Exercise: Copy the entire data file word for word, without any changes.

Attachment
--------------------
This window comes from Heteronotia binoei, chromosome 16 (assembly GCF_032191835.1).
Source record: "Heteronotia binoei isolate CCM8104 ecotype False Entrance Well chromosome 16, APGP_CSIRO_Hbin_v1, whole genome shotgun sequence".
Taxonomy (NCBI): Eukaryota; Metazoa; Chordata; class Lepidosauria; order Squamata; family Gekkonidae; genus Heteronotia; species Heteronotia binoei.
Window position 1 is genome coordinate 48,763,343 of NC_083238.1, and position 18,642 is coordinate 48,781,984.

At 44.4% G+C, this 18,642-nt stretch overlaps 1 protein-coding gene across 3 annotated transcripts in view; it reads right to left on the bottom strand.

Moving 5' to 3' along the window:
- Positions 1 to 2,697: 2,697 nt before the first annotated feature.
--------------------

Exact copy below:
This window comes from Heteronotia binoei, chromosome 16 (assembly GCF_032191835.1).
Source record: "Heteronotia binoei isolate CCM8104 ecotype False Entrance Well chromosome 16, APGP_CSIRO_Hbin_v1, whole genome shotgun sequence".
Taxonomy (NCBI): Eukaryota; Metazoa; Chordata; class Lepidosauria; order Squamata; family Gekkonidae; genus Heteronotia; species Heteronotia binoei.
Window position 1 is genome coordinate 48,763,343 of NC_083238.1, and position 18,642 is coordinate 48,781,984.

At 44.4% G+C, this 18,642-nt stretch overlaps 1 protein-coding gene across 3 annotated transcripts in view; it reads right to left on the bottom strand.

Moving 5' to 3' along the window:
- Positions 1 to 2,697: 2,697 nt before the first annotated feature.